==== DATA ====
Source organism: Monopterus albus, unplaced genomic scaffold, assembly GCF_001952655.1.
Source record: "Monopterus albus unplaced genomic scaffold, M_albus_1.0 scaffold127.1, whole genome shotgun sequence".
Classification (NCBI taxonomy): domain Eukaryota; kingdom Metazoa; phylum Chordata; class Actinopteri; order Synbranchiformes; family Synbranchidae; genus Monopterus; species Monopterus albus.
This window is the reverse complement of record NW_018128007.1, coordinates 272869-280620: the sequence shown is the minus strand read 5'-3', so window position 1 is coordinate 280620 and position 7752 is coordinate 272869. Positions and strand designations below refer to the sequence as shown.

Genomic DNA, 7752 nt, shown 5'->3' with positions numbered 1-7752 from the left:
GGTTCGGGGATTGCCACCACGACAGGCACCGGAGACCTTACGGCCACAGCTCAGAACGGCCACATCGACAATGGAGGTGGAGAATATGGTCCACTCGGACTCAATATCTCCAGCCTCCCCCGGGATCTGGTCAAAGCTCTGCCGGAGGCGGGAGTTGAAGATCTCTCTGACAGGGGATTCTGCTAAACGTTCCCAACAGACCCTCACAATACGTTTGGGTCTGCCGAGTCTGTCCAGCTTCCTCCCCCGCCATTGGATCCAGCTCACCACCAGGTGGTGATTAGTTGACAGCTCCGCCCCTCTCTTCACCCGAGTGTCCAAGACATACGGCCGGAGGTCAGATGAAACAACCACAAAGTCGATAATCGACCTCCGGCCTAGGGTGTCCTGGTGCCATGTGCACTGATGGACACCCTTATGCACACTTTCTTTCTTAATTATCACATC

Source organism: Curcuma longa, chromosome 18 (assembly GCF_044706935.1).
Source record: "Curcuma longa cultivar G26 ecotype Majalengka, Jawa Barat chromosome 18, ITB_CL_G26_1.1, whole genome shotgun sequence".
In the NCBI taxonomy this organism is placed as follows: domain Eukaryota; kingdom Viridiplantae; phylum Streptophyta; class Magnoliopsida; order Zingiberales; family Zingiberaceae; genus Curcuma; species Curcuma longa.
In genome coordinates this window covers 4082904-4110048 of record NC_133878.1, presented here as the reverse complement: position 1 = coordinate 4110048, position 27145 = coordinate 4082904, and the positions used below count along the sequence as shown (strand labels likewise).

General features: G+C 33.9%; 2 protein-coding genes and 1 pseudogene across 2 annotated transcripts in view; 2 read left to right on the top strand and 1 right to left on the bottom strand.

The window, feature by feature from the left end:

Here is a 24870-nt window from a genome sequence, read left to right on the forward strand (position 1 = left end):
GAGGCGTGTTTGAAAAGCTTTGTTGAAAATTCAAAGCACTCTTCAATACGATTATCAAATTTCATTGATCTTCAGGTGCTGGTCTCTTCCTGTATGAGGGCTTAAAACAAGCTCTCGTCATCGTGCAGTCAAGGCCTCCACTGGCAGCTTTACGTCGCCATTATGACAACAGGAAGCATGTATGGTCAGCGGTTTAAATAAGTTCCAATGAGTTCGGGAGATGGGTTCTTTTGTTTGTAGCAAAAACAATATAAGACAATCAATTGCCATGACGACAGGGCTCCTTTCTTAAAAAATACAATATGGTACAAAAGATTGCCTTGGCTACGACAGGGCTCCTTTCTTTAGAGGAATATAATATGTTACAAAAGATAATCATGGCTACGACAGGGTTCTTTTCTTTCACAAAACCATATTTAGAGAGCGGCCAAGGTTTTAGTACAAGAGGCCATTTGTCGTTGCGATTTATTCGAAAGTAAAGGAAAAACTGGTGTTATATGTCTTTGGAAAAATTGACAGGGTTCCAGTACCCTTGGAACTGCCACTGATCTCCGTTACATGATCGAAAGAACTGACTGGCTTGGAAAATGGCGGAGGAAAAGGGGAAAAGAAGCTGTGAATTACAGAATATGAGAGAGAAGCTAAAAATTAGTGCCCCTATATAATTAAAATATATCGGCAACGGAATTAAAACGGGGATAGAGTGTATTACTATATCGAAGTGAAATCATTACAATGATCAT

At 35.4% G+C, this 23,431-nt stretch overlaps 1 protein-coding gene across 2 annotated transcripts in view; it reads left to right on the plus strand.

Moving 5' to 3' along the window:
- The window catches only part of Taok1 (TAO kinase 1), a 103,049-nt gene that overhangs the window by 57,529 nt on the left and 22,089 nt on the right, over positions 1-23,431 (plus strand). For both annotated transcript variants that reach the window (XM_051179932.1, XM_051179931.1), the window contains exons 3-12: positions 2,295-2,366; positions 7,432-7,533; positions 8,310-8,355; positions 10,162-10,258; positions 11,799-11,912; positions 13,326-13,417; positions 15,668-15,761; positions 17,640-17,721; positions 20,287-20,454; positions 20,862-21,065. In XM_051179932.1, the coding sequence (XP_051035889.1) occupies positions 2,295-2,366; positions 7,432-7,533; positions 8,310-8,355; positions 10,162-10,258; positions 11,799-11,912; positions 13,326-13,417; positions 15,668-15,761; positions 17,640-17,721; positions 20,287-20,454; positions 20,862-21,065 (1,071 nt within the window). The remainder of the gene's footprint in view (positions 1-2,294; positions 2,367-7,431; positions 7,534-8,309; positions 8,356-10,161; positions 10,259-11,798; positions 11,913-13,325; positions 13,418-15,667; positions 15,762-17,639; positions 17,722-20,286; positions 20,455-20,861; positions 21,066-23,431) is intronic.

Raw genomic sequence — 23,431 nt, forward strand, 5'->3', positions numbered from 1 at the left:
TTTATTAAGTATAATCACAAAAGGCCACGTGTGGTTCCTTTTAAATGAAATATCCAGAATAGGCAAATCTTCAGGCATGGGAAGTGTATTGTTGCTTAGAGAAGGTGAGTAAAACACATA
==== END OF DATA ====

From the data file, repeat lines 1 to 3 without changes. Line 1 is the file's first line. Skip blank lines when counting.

Source organism: Monopterus albus, unplaced genomic scaffold, assembly GCF_001952655.1.
Source record: "Monopterus albus unplaced genomic scaffold, M_albus_1.0 scaffold127.1, whole genome shotgun sequence".
Classification (NCBI taxonomy): domain Eukaryota; kingdom Metazoa; phylum Chordata; class Actinopteri; order Synbranchiformes; family Synbranchidae; genus Monopterus; species Monopterus albus.